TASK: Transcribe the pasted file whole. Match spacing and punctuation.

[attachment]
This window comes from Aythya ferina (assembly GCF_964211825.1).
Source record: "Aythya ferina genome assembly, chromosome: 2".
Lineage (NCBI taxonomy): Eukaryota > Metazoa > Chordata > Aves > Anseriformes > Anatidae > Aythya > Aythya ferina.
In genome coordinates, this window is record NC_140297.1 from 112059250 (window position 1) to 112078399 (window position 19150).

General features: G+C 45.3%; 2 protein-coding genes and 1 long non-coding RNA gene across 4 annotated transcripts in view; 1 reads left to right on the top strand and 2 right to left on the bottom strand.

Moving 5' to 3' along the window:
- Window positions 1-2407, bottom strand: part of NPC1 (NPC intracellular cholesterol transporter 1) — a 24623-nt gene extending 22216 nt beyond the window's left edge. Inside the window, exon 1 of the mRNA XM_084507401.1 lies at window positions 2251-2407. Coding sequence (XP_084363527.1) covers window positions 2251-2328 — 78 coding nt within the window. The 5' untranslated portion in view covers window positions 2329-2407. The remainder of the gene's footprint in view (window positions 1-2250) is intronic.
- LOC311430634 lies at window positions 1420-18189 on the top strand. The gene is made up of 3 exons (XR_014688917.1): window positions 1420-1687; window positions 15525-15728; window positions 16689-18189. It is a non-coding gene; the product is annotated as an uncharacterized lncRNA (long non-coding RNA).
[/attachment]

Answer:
This window comes from Aythya ferina (assembly GCF_964211825.1).
Source record: "Aythya ferina genome assembly, chromosome: 2".
Lineage (NCBI taxonomy): Eukaryota > Metazoa > Chordata > Aves > Anseriformes > Anatidae > Aythya > Aythya ferina.
In genome coordinates, this window is record NC_140297.1 from 112059250 (window position 1) to 112078399 (window position 19150).

General features: G+C 45.3%; 2 protein-coding genes and 1 long non-coding RNA gene across 4 annotated transcripts in view; 1 reads left to right on the top strand and 2 right to left on the bottom strand.

Moving 5' to 3' along the window:
- Window positions 1-2407, bottom strand: part of NPC1 (NPC intracellular cholesterol transporter 1) — a 24623-nt gene extending 22216 nt beyond the window's left edge. Inside the window, exon 1 of the mRNA XM_084507401.1 lies at window positions 2251-2407. Coding sequence (XP_084363527.1) covers window positions 2251-2328 — 78 coding nt within the window. The 5' untranslated portion in view covers window positions 2329-2407. The remainder of the gene's footprint in view (window positions 1-2250) is intronic.
- LOC311430634 lies at window positions 1420-18189 on the top strand. The gene is made up of 3 exons (XR_014688917.1): window positions 1420-1687; window positions 15525-15728; window positions 16689-18189. It is a non-coding gene; the product is annotated as an uncharacterized lncRNA (long non-coding RNA).